First off, I would like to say that I absolutely agree with our other speaker here this evening. And it’s very well said about risk communication. And we have to address the fact that this is a disease. As Ebola has been known since the mid-1970s, it’s a scary-sounding disease. It has a known high fatality rate.
It is rather gruesome in how people suffer from it, especially when they become greatly ill, if not die. And this has been in our collective consciousness, if you will, since it was first discovered in 1976.
But as it compares in terms of risk, even though this is difficult to communicate because, right now, everybody is worried because of what we’re hearing about the recent news, but, as far as risk, when I think about the diseases that we have seen transpire, HIV, avian influenza, if we think of fast scares, you know, polio, the Spanish flu, this is less transmissible, thank goodness, than many of the diseases that we speak about.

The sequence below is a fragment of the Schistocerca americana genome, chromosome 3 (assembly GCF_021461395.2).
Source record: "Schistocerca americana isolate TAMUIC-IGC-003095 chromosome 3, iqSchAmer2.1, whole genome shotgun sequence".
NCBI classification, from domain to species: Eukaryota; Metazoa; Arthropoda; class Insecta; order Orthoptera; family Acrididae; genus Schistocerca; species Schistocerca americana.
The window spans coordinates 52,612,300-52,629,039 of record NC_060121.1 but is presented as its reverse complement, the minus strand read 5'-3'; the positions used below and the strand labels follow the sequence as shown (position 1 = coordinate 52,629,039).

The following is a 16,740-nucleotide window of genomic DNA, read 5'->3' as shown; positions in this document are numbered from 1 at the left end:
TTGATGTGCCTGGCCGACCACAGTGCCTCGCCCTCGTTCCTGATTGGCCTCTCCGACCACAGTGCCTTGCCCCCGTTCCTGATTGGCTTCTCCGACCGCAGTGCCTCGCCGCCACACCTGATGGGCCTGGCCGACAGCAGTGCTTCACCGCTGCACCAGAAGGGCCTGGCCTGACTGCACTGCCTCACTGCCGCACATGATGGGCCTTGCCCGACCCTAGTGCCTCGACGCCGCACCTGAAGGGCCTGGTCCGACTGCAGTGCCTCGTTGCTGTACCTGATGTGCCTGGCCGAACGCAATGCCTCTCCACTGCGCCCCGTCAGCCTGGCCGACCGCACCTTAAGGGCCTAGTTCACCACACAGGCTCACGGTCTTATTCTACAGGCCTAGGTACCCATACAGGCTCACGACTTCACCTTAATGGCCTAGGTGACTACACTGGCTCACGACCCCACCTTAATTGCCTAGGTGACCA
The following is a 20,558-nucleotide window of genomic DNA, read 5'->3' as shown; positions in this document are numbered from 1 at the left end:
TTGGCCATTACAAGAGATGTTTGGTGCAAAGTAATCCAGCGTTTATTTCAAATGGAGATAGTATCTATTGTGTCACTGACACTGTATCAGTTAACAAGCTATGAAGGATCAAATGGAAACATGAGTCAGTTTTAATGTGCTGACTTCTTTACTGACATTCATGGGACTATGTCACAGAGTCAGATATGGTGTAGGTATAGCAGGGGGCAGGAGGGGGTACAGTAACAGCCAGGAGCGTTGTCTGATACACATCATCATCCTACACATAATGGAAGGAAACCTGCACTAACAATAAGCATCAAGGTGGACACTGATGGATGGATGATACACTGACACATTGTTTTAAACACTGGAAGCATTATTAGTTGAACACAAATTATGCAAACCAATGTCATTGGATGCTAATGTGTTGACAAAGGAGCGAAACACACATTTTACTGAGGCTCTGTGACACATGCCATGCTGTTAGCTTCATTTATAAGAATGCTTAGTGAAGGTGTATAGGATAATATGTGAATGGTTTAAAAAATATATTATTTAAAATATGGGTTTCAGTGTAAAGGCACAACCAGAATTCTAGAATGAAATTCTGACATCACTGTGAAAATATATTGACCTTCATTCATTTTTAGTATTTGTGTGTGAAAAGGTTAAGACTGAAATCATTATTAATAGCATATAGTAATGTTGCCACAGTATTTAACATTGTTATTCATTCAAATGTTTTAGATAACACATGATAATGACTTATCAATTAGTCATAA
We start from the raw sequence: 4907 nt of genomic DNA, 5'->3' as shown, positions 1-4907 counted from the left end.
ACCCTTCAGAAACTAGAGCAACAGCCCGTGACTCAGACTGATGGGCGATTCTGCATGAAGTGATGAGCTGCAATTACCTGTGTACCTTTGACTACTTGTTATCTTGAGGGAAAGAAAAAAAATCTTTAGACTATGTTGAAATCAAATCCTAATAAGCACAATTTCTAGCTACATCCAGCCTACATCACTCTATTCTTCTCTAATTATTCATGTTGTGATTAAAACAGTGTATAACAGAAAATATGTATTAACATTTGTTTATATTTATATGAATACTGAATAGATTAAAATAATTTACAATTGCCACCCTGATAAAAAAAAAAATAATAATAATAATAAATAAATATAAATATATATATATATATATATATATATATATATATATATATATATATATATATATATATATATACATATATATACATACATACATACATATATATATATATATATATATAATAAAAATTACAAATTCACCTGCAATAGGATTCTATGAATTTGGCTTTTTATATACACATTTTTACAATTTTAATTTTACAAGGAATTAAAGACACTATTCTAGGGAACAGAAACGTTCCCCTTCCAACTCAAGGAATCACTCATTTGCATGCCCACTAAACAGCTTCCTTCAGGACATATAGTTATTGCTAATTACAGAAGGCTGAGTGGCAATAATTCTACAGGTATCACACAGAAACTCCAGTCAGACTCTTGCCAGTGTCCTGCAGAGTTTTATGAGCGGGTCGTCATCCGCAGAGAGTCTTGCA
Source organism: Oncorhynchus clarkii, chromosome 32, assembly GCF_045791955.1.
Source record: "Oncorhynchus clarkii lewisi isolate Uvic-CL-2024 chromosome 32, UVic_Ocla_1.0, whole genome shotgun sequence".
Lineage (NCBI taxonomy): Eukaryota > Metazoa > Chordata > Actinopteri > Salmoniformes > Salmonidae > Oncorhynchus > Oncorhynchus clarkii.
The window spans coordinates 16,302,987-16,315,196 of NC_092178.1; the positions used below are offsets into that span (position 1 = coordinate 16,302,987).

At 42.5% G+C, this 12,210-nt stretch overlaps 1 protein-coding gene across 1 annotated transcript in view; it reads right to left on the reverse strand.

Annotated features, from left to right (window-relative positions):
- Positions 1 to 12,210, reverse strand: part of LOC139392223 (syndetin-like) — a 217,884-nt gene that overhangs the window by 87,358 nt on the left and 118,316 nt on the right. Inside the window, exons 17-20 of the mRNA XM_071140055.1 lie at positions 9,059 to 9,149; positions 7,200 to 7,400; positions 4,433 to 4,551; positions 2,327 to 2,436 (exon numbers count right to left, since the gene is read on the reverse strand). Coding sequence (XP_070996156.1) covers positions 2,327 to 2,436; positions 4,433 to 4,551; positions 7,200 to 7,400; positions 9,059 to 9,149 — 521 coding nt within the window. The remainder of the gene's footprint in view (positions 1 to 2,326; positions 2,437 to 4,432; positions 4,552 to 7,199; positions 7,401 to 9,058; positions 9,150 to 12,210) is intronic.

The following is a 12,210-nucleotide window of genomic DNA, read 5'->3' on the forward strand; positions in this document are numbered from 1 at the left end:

It does require the direct contact with an infected person or their body fluids. So the risk is less than the avian flu, the SARS that we have dealt with in the past. But, again, we have to be able to relay that risk in a way that people can feel more comforted, given that this is a concern, and the recent changes have increased the concern, as my fellow speaker said.
GWEN IFILL: Well, Valerie Reyna, briefly, how do you calm the fear without underestimating the risk?
VALERIE REYNA: Yes, I think that that’s very important.
I think that we really have to be open and transparent. We have to explain to people the nature of the transmission. Now, this is a very difficult challenge. You have technical information that has to get out to a wide range of people with different kinds of knowledge backgrounds. But that’s the challenge of risk communication.
There is science available that can facilitate that. People have to know how this happened, why it happened. If there’s uncertainty, and we don’t know certain causes, we have to be open about that. I think people can be reassured when they’re given information. There’s elements in here, too, that have to do with trust in government. And I think trust is fostered to the degree that we’re candid with people.